New AI system counts endangered elephants from space

Scientists have actually revealed a brand-new tool for keeping track of threatened wildlife: an AI system that immediately counts elephants from space.
The tech integrates satellite electronic cameras with a convolutional neural network (CNN) to catch African elephants moving through meadows and forests.

In tests, the surveying method discovered elephants as accurately as human observers, while eliminating the threat of disturbing the species.
The research joins a growing variety of AI jobs that are seeking to safeguard endangered animals.
” Accurate tracking is vital if were to save the species,” said Dr Olga Isupova, a computer researcher at the University of Bath who developed the detection algorithm. “We need to know where the animals are and the number of there are.”
[Read: How Netflix shapes traditional culture, described by data] The system also provides a more effective alternative to by hand counting animals from low-flying aircrafts. Each satellite can gather more than 5,000 km ² of imagery every couple of minutes. And if clouds obscure the land, the process can be duplicated the following day, on the satellites next revolution of Earth.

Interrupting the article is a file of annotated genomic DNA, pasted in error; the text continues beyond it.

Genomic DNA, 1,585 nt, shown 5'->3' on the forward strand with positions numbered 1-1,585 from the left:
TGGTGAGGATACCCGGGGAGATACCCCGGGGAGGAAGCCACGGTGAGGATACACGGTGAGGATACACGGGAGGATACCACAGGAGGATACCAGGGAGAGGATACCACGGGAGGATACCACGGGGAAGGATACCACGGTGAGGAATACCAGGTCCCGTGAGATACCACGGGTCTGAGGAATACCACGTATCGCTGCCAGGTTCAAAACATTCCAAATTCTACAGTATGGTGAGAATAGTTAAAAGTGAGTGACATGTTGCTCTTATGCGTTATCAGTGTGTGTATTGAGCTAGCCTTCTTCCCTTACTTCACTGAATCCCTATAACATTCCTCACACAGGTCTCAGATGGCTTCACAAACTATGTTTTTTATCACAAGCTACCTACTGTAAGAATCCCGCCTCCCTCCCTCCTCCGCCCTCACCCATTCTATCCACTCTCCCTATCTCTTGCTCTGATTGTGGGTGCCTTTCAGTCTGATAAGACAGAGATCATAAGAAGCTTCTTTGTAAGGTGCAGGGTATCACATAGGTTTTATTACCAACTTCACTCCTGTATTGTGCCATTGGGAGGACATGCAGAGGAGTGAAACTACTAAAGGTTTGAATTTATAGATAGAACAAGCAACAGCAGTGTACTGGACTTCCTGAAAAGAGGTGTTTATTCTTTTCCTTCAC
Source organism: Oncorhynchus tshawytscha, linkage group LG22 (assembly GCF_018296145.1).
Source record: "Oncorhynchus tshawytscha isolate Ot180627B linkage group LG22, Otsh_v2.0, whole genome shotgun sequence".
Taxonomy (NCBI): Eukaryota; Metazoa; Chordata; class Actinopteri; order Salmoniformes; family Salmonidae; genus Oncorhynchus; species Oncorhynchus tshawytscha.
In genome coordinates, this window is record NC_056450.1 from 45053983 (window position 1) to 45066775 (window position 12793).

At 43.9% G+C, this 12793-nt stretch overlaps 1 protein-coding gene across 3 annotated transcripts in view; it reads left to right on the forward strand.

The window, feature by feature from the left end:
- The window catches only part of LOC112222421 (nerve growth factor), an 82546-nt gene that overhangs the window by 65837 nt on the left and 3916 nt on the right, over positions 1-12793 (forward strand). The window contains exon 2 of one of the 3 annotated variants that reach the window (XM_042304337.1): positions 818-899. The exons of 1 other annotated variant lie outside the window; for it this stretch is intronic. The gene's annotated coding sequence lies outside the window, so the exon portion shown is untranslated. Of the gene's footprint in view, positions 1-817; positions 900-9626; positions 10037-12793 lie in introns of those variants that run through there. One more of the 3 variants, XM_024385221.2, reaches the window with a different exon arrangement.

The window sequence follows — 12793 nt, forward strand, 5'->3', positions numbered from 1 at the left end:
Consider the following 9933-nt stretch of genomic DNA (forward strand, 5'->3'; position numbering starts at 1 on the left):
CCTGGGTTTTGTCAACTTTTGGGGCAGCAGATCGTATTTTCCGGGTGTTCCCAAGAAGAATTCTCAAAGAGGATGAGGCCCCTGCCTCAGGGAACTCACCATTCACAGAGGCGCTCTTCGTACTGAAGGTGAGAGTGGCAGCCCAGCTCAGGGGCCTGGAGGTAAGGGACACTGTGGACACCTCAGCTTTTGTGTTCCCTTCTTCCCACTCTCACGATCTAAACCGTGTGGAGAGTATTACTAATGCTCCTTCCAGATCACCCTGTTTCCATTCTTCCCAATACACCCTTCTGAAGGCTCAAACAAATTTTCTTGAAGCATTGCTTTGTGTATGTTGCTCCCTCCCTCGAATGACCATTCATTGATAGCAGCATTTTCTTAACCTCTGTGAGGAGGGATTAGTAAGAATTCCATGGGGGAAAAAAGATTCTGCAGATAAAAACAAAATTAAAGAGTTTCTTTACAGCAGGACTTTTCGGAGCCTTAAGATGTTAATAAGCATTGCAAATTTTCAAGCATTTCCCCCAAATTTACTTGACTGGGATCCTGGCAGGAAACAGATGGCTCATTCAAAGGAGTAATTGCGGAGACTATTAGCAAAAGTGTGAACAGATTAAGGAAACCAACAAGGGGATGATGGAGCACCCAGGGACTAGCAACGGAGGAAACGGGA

In addition, the method can track animals as they wander throughout countries without having to fret about border controls or disputes.
Credit: 2020 Maxar TechnologiesThe green rectangles reveal elephants identified by the algorithm from area, while the red ones reveal elephants confirmed by humans.The scientists trained and tested their design on threatened African elephants in South Africa, utilizing information from the WorldView‐3 and WorldView‐4 satellites– the greatest resolution satellite imagery thats commercially offered.
They likewise used the design to lower resolution satellite images caught in Kenya– without any additional training information– to evaluate whether it might work outside their research study location.
” Our results show that the CNN performs with high precision, comparable to human detection abilities,” the team wrote in their research study paper.
They picked African elephants for the research study due to the fact that theyre the largest land animal worldwide– that makes them relatively simple to area. But the team believes their system could quickly detect far smaller types.
” Satellite imagery resolution increases every number of years, and with every increase, we will be able to see smaller things in higher detail,” said Dr Isupova.
You can check out the research study paper in the journal Remote Sensing in Ecology and Conservation.

Published January 20, 2021– 17:09 UTC

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